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What is Incontinence?

Wetting yourself laughing can be the sign of a really good joke, but it can also be the sign of something a bit less funny… Urinary incontinence occurs when urine is released from the bladder involuntarily. This can range from just a little leak to full loss of bladder control.

More than one in three women over the age of 18 are dealing with incontinence of some kind.

There are three main kinds of urinary incontinence: stress, urge, and overflow. You can read more about the types of incontinence here.

Incontinence Symptoms

Loss of urine constitutes the primary symptom of urinary incontinence; however, you can identify other associated symptoms that indicate a loss of bladder control. Some of which include the following:

• Inability to urinate – you might feel the urge to wee, but simply can’t.

• Discomfort related to a full bladder – discomfort caused when urinating (without bladder infection).

• Weak urine stream – this can be accompanied by the feeling of not having emptied the bladder completely.

• Needing to use the toilet more than usual – throughout the day or night (without bladder infection).

• Having to run to the toilet – the intense urge to urinate can be awkward, and nobody wants to be seen hurling through the office in the direction of the bathrooms.

• Urine leakage – the most common symptom is the leaking of urine (with to without the presence of a hilarious joke).

Incontinence Issues and Causes

In the majority of cases, urinary incontinence is caused by weakness of the pelvic floor muscles, which can be the result of the following causes of urinary incontinence:

Delaying urination – the tendency to delay the urge to urinate is widespread. Whether you’re on a roll at work or your favourite song has just come on in the club, denying the urge to pee can cause problems. The habit of holding until the last second may promote the occurrence of UTIs and urinary incontinence.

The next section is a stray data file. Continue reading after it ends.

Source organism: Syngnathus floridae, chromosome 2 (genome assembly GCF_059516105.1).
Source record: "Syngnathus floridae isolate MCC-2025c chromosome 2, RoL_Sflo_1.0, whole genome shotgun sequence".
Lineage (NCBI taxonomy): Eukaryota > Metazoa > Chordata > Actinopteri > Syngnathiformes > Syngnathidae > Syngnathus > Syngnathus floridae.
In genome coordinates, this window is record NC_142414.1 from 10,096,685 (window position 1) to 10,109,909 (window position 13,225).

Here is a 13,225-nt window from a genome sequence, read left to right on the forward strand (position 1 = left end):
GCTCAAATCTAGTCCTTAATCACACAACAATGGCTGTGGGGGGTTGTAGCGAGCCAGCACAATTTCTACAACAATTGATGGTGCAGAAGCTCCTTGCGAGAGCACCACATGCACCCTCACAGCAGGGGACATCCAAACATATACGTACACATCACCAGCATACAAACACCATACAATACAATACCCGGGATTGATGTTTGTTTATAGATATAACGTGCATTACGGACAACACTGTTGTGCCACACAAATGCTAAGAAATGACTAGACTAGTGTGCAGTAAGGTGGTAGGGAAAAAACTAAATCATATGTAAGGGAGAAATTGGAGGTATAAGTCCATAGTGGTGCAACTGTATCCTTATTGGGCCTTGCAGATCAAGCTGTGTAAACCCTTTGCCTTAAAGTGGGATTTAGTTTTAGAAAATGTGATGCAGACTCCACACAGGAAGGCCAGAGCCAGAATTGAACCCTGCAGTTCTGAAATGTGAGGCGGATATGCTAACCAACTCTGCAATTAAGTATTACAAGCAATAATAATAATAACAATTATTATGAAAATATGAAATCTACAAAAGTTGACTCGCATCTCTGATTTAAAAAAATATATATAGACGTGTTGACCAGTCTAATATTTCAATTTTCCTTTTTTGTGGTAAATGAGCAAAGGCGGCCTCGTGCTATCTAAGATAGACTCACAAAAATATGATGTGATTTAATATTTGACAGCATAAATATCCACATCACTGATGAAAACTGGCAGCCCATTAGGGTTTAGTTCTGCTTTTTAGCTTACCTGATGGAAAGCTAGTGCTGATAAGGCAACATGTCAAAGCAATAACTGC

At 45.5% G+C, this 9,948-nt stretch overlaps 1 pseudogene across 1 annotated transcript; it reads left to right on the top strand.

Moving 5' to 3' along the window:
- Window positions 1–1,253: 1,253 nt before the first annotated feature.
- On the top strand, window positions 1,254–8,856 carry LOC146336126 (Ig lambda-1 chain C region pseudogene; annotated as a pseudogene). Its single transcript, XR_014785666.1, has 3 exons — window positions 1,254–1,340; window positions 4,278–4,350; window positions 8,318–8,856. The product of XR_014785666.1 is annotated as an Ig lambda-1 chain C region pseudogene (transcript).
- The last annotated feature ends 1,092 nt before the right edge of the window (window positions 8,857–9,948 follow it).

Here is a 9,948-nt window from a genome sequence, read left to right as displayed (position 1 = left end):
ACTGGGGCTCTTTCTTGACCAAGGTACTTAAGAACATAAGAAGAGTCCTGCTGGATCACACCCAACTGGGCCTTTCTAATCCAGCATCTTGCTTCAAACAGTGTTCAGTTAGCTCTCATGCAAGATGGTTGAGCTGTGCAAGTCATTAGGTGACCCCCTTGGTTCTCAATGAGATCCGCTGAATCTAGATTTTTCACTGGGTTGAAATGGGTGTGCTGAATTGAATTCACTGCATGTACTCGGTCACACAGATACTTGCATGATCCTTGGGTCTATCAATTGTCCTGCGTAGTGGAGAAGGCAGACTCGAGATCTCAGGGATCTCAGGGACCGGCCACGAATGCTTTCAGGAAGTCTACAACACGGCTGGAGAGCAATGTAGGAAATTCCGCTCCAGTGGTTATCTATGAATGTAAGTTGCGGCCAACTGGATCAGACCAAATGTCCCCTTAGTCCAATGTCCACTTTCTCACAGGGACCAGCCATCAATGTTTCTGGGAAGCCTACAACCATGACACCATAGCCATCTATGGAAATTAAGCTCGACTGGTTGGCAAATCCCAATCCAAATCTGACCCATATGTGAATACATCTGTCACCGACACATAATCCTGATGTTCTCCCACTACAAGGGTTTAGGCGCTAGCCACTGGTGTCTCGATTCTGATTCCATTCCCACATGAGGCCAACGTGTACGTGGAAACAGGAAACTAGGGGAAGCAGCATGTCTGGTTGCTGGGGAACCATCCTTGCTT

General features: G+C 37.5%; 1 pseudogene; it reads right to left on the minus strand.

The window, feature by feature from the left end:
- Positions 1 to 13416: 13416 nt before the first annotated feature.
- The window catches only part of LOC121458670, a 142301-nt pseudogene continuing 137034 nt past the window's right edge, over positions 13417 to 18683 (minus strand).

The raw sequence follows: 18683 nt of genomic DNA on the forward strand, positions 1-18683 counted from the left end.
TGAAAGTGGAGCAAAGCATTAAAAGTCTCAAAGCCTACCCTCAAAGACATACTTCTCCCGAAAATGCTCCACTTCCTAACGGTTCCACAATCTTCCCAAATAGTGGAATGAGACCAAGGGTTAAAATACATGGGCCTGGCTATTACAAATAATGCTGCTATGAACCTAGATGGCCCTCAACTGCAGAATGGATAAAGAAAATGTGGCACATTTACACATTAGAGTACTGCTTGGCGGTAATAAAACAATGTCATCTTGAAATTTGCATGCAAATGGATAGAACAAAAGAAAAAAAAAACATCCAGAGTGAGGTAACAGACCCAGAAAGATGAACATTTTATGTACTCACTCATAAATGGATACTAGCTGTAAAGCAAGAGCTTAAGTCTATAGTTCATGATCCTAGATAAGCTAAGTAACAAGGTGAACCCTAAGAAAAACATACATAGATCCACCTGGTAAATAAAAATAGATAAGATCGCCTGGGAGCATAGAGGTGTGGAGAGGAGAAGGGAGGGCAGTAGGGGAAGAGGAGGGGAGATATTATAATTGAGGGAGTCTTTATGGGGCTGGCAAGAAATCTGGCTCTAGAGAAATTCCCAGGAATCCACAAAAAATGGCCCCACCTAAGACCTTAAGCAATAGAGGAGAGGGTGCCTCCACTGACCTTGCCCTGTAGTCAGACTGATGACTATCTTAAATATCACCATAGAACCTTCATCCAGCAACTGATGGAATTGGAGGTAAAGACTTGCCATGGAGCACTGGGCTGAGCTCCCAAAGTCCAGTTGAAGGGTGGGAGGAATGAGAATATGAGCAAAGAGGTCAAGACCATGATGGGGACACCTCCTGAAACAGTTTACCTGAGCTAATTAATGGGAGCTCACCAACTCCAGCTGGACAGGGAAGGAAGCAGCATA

Age – another year older means another year wiser but it can take its toll on the pelvic muscles. Some of the pelvic floor muscles and tissues lose elasticity with time, causing the mechanisms of the urinary system to weaken.

Pregnancy and Postpartum – pregnancy is another one of the principle causes of urinary incontinence. During pregnancy, the pelvic floor muscles are weakened due to the weight and pressure exerted by the baby. Childbirth can also cause the alteration (and sometimes tearing) of muscle fibres. In addition, the episiotomy, which is the cut that is made in the muscle to facilitate the baby's exit, also directly affects the muscles of bladder control.

Menopause – during ‘that time of the month’, females produce increased levels of oestrogen. Oestrogen controls and regulate menstrual periods and body changes during pregnancy and lactation. A lack of oestrogen causes the bladder muscles to weaken and lose elasticity, leading to the onset of urine losses.

Other factors – obesity, constipation and some medications can also be the cause of urinary incontinence. Keep in mind that small urine losses are temporary, treatable and reversible.

Incontinence Help

The last thing you want is to be distracted from your day due to bladder leakage. We want to give you the peace of mind so you can forget about awkward bladders leaks and enjoy the everyday activities you love. Incontinence can make you feel a bit nervous to take on the tasks of your day. But this doesn’t need to be the case. Far from it!

There are many products and tools at your disposal for dealing with incontinence so you can keep living life to the fullest.